I am not politically correct when it comes to 911. In China, it is always the day after Teacher's Day, the major September 10 holiday that every schoolchild observes. People are aware of the American day of horror here in some part because the date matches our emergency services dialing digits, but it is no more memorialized here than May 12, 2008 or The Mukden Incident is in the West.
September Eleventh is, for sure, a day that changed everything for everybody everywhere, but outside of the extraordinarily beautiful new building that is arising in downtown New York, I am not really on board with its glorification as Patriot Day (we already have a Patriots' Day in Massachusetts on April 19, which honors another guerrilla action whose actual events were clouded with smoke from muskets, albeit not powdered buildings and airborne secured transactions or financial instruments of destruction). Nobody knows who fired the "shot heard round the world" just like nobody knows who dropped those buildings or quite how. Reasonable people--the type who think theories of evolution and anthropogenic climate change are highly likely--probably can agree that freedom-hating psychopaths--nineteen pathetic men, some of whom were likely prone to un-Islamic behavior*--played an instrumental role.
I have friends who were personally affected by the tragedies of 2001. The brother-in-law of one old friend was among those for whom the bells toll. Last month, I was still deeply moved, as anybody else would be, by the pieces of fire engine door that I saw on display at a one-engine fire hall in Manhattan. Still, I refuse to join the noise around this macabre "holiday"...except with this ornery post.
September Eleventh is really the day that America joined the rest of the world in realizing that organized acts of sedition and terror can happen anywhere, that you can never be safe from bat-shit crazy mofos or fundamentalists. If the stock exchange was in Oklahoma City, we might have collectively awoken to this reality at least a few years sooner.
It was eerie in 1999 to emerge on a beautiful day from a Parisian subway station to see gendarmes with serious firepower protecting the citizenry from who knows what, but this had already been a reality in much of Europe for decades. We were lucky to be late to the party. It was sad to see the same display of force outside (and inside) Penn Station on August 29, 2013. Twas just downright unnerving to ask a paramilitary policewoman with a semi-automatic rifle how to find the little boys' room.
As somebody whose foreign national girlfriend accidentally "smuggled" Cutter Sark Chardonnay onto a trans-continental flight, I am skeptical of how much TSA; the PATRIOT Act; and all the other expensive, freedom-robbing projects of our government have made the world a better place to live...or safer. My friend Roger snarked it best on Facebook today, "ABQ -> BWI -> MHT. Light-medium grope, no supervisor watching. I could have snuck a handgun through that screen at least three different ways. Feeling safer now?"
Selfishly, perhaps I just hate that five days after my birthday in the best weather month of the year has turned into our nation's new JFK assassination moment on steroids. (I also know where I was when I heard that Jerry Garcia died, man, and I bet I am not alone.)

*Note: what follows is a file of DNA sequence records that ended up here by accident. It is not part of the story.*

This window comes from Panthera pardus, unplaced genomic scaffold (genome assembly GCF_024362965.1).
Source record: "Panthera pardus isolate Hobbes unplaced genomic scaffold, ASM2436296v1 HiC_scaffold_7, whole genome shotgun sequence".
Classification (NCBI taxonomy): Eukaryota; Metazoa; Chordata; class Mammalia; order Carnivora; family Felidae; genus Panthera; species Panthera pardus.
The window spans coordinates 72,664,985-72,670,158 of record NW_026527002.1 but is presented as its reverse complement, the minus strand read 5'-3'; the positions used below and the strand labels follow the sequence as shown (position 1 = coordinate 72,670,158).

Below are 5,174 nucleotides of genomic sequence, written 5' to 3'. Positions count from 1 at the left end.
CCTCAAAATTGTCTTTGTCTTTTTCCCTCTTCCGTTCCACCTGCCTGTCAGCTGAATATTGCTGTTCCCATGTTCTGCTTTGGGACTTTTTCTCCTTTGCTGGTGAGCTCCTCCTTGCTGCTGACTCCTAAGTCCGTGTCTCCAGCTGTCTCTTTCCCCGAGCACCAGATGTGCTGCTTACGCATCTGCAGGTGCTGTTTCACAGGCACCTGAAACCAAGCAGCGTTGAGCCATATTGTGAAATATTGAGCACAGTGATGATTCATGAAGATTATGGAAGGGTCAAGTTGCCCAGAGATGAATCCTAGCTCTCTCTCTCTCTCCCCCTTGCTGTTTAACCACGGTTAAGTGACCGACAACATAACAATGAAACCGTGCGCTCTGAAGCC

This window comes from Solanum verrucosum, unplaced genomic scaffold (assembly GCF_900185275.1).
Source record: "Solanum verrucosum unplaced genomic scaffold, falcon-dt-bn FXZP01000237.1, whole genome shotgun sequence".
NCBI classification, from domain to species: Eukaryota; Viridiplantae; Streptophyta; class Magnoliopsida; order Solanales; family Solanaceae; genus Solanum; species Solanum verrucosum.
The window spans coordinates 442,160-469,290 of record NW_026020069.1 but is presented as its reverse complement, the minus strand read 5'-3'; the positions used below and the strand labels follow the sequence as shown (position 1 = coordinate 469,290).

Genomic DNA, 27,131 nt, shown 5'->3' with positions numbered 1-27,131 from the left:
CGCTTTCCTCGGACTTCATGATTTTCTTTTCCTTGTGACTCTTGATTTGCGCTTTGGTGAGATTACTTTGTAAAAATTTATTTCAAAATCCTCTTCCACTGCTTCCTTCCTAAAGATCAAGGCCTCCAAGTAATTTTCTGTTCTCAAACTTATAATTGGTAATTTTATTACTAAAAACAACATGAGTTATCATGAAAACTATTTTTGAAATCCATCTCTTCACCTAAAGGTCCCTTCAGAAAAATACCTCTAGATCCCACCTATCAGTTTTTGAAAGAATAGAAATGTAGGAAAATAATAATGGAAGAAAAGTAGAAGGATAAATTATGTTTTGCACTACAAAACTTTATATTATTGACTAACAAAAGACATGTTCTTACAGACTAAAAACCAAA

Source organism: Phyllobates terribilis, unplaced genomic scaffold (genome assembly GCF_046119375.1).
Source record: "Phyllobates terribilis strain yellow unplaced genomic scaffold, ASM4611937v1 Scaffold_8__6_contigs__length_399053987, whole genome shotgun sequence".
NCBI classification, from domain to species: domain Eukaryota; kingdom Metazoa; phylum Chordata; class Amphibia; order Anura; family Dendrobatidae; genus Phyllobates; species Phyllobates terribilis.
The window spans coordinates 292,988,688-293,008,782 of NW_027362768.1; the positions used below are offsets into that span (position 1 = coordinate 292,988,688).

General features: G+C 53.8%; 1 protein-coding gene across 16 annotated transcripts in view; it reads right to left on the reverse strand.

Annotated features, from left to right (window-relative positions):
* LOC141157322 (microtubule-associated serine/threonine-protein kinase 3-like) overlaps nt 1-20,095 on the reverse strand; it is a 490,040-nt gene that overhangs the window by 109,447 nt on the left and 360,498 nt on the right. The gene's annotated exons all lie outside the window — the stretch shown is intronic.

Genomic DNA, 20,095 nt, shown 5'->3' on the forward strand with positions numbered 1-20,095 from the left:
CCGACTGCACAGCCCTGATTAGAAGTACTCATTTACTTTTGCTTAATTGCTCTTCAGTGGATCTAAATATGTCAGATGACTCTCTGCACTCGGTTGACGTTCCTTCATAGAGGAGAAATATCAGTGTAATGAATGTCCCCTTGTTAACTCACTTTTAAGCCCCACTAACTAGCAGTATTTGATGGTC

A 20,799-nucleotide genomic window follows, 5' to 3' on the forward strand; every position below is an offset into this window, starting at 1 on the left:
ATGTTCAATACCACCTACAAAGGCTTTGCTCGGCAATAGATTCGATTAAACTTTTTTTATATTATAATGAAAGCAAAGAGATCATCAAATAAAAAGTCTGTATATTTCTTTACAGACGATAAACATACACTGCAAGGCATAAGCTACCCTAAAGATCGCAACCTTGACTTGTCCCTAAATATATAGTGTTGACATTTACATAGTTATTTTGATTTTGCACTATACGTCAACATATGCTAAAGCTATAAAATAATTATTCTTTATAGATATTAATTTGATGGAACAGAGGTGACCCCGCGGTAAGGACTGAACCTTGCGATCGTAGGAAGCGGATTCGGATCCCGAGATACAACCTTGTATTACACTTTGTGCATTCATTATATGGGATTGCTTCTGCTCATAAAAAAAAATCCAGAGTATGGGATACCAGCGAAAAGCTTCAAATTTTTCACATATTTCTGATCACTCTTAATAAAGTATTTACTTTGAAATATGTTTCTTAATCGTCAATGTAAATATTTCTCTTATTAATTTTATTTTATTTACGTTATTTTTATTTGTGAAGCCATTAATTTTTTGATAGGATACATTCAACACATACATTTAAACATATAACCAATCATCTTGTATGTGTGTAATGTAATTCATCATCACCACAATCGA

Another rip in the azure canvas wins my nomination for a national day of remembrance. I prefer to focus on The Challenger explosion as the seminal event for my generation of Americans. Aside from most recently being from Concord, NH, which was home to Christa Macauliffe and now a primary school named in her honor, I see this 1986 disaster as equally symbolic of the fallibility of our military-industrial complex (and humans, generally), but also of some more powerful and positive aspects of our national demeanor that are in need of glorification: curiosity, pursuit of knowledge, and selfless service. Failure of the O-rings, while not universally accepted, is rather less disputable than why the buildings fell the way they did. With The Challenger event we avoid the falderal of whodunnit and how, which allows us to focus more precisely on the more important question: How do we make sure it does not happen again? Of course the answer is we cannot. My hyper-rational conclusion is that we cannot avoid tragic accidents or purposeful acts entirely so we ought to just love each other as best we know how and enjoy life.
I challenge you to join me on miserably cold January 28--"Challenger Day"--to honor the seven astronauts and remember the shattered dreams of millions of schoolchildren who watched that mesmerizing explosion again and again. If we need this kind of psychic holiday to memorialize tragedy that was, albeit, met by an "E. pluribus unum" coming together of fellow countrymen and women, this is the date I would set aside for a speech if I were the "Leader of the Free World." This is Obama's schedule today: President's Schedule. This was his schedule last January 28: President's Schedule. This is not a poor reflection on him or his schedulers, but on our warped national priorities and devolving national story. Let's take it back!
* A cottage industry has arisen around 911 myth busting (and rumor-mongering).
N.B. "Where Were You When the Lights Went Out" is a reference to the 1965 New York City blackout and was the name of a subsequent film starring Doris Day.